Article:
Key Takeaways. Writing prompts for fourth graders enhance communication skills, boost creativity, promote penmanship, and improve language skills through peer editing. Narrative prompts encourage sharing personal experiences, 'what if' scenarios spark creativity, informational prompts relate to current studies at school, and opinion-based ...

  16. Free 4th grade writing worksheets

    These narrative writing worksheets are ideal for kindergarten, first grade, second grade, third grade, and fourth grade writing lessons or writing centers.Students look at the space pictures and write a response/short story based on the pictures. The prompt comes in 5 versions (K-4th grade) with varying amounts/types of writing lines.

  17. 4th Grade Writing

    Three Paragraph Main Idea and Details Chart. This graphic organizer will help your students identify the main idea and supporting facts in three paragraphs. It's…. Browse our printable 4th Grade Writing resources for your classroom. Download free today!

  18. 4th Grade Writing Worksheets

    These two FOURTH GRADE WRITING REFERENCE SHEETS will help students with their homework or other writing tasks they have to do independently. These homework helpers were created to help students retain and review the Fourth Grade WRITING concepts. ... Kindergarten - Fourth Grade Reading Passages & Questions for Guided Reading Levels A-T: Also ...

  19. 100 Fun Writing Prompts for 4th Grade

    Get ready for a giggle-packed writing period with writing prompts for 4th grade! 1. Your homework was eaten by a dog. Write a story to convince your teacher. 2. Write a story using 5 words: funny, bird, sleep, guitar and pajamas. 3. Imagine you woke up and saw a giant sleeping next to you. Narrate the story.

  20. 4th Grade Writing Educational Resources

    Fourth Grade Writing. With plenty of writing prompts, lesson plans, and activities, teaching fourth grade writing will be a breeze with this vast collection of resources. Supplement writing workshop with creative writing prompts about dragons, comma practice worksheets, sequence word worksheets, and so much more.

  21. PDF GRADE 4 Grammar and Writing Handbook

    Match the number of each writing assignment with the letter of the purpose that best suits it. A To entertain B To inform C To persuade 1. Arguments for year-round school 2. A recipe 3. A story about a funny day at school Read the paragraph below. Write the number of any sentence that does not focus on the main idea stated in the first sentence. 4.

  22. Nearly 70% of North Carolina fourth graders lack reading proficiency

    Nearly 70% of North Carolina students are not at a proficient reading level by the fourth grade, according to a new study. Wed, 26 Jun 2024 00:34:39 GMT (1719362079787) Story Infinite Scroll ...

  23. Orange Schools fourth-graders chalk it up to reading

    In the final week of the school year, fourth-grade students from Moreland Hills Elementary School celebrated all of their reading by literally chalking outlines of each book they read on the ...

  24. TCAP results show only slight rise in Tennessee 4th grade reading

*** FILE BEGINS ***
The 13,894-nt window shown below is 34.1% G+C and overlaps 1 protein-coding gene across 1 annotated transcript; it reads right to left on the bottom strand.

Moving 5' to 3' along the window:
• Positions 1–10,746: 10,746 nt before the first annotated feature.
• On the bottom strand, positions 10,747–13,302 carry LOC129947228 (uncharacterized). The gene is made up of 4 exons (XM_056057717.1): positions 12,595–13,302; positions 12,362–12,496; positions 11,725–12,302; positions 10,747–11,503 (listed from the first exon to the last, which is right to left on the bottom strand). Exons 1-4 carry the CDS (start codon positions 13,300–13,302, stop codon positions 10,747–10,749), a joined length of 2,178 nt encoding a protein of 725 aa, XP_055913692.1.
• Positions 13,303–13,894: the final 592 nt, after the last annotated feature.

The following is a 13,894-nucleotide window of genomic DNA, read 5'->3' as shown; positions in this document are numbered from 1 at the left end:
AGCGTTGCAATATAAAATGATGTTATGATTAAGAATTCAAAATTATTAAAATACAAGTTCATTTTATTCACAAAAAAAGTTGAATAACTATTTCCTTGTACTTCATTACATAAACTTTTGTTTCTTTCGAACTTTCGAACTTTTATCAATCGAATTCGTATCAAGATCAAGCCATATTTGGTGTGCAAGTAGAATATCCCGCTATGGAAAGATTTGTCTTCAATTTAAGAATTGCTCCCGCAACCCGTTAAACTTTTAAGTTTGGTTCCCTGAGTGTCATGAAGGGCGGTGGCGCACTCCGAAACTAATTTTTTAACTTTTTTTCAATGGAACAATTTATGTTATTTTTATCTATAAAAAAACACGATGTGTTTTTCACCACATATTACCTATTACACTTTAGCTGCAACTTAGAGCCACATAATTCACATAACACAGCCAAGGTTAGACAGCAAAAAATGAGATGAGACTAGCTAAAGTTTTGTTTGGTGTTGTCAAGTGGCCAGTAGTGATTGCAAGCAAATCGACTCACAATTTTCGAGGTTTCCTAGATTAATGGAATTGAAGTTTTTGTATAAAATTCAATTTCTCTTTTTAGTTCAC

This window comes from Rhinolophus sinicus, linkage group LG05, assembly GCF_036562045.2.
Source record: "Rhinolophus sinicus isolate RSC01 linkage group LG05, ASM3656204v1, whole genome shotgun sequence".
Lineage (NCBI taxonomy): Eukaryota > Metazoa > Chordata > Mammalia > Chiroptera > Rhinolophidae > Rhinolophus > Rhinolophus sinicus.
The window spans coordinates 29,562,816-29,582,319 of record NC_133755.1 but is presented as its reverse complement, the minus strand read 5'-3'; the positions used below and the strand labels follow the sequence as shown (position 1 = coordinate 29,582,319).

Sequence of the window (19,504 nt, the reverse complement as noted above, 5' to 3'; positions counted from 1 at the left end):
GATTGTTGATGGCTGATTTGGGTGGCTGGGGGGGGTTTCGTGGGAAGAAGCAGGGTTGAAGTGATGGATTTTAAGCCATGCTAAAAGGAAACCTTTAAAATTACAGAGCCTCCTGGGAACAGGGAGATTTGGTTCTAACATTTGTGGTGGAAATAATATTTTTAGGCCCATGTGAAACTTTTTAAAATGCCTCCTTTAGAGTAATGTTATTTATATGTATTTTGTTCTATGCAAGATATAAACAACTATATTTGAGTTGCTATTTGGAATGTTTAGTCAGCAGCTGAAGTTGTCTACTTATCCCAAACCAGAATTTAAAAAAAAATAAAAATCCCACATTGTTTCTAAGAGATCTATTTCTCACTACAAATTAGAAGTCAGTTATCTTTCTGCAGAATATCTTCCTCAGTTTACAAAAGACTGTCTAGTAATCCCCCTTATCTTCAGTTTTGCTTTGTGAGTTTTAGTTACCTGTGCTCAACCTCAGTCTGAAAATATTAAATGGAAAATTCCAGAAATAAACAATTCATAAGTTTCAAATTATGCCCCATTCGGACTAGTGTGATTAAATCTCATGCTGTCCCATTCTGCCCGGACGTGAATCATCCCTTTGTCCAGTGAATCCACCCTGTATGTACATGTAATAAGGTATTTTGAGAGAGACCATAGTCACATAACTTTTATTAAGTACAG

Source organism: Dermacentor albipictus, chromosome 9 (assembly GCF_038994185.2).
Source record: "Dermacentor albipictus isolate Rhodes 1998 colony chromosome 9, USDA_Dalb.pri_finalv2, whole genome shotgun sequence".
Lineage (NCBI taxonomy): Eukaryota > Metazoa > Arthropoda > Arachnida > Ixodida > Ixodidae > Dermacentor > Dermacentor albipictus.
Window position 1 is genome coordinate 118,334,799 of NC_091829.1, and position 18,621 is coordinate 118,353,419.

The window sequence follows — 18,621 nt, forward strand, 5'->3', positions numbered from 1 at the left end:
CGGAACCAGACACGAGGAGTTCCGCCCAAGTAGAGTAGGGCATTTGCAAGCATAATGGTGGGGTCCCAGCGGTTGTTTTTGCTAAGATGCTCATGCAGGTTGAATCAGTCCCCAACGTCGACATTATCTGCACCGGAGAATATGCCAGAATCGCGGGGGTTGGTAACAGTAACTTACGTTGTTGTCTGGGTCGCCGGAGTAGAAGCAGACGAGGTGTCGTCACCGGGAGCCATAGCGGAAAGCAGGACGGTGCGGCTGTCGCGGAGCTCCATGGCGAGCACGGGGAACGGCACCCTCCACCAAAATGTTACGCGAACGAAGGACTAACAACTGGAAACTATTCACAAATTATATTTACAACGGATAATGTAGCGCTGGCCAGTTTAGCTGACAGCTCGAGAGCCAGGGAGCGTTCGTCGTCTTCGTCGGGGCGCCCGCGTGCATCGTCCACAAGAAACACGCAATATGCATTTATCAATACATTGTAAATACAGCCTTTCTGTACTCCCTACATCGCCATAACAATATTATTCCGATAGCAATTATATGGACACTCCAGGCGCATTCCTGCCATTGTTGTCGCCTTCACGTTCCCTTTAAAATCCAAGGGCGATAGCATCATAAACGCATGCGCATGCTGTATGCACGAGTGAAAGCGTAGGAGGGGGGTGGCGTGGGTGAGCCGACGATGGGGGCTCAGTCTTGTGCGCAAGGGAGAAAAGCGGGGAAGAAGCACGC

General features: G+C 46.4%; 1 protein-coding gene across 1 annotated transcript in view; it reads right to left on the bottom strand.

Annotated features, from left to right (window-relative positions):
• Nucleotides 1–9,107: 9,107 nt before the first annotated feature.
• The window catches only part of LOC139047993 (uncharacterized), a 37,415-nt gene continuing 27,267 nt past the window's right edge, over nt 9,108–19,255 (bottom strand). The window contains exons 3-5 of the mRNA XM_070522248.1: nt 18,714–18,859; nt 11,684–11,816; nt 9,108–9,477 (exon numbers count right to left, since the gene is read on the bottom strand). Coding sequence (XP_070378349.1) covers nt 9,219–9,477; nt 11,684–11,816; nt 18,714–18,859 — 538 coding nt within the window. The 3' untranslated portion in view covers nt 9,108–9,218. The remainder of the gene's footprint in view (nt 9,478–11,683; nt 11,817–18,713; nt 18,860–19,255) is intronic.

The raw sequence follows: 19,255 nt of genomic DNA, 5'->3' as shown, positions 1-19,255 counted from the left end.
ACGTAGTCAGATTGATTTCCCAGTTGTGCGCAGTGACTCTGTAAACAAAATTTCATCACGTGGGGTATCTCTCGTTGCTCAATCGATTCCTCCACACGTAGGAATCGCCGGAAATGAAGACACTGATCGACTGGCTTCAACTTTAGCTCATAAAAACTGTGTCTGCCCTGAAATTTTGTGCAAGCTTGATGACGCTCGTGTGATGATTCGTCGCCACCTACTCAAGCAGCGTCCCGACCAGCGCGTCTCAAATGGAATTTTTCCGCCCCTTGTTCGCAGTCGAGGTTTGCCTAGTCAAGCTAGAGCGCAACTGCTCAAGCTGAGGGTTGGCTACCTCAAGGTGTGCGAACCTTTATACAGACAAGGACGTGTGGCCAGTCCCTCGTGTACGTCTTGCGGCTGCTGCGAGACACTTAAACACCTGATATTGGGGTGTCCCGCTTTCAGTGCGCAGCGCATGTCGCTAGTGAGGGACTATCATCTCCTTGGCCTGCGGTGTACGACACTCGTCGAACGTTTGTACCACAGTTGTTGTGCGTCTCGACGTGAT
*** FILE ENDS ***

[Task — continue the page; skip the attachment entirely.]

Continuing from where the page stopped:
Reading proficiency amongst 4th graders went up from 44% to 46% this year and education leaders say this number is still very alarming. FOX 17 News first looked at the report from 2024 Kids Count ...

  25. MSCS third, fourth grade TCAP reading scores increase. What it means

    The new scores come about a year after the implementation of a reading retention law that still has implications for third- and fourth-grade students today. In 2023, a statewide law focused on ...

  26. Spelling development of children with and without reading ...

    The purpose of this longitudinal study was to examine the development of spelling in a large sample (N = 503, boys: N = 219) of Greek-speaking children with (N = 41) and without (N = 462) reading difficulties. Children were initially tested in Grades 2-4 and then at five consecutive measurement points over a 3-year period, focusing on how initial reading ability, grade, and gender may ...

  27. Printable 4th Grade Writing Workbooks

    Week 3 of this Fourth Grade Fall Review Packet explores topics in reading, writing, math, social studies, and science for a well-rounded review of third grade curriculum. 4th grade Social studies

  28. 'The Boys' Season 4 Opens Up 46% Split Between Critic And ...

    The Boys Season 4: Woke Dumpster Fire And I was unironically served a "The Acolyte Episode 4 is F***ing Brain Rot (Review)" search result in the same list, if that gives you any indication ...

  29. Mississippi Field Offices, Subordinate Field Offices: Meridian (Subcomm

    The five volumes of letters sent, January 1866-February 1867 and July 1867-July 1868, 1 (197), 2 (198), 3 (199), 4 (201), and 5 (202), are arranged chronologically with the exception of volumes 1 (197) and 2 (198), which cover the same period (January-March 1866). Volume 1 (197) contains "official" letters—letters and reports to the ...

  30. Opinion

    For those looking for the hidden hand of politics in what the Supreme Court does, there's plenty of reason for suspicion on Donald Trump's as-yet-undecided immunity case given its urgency.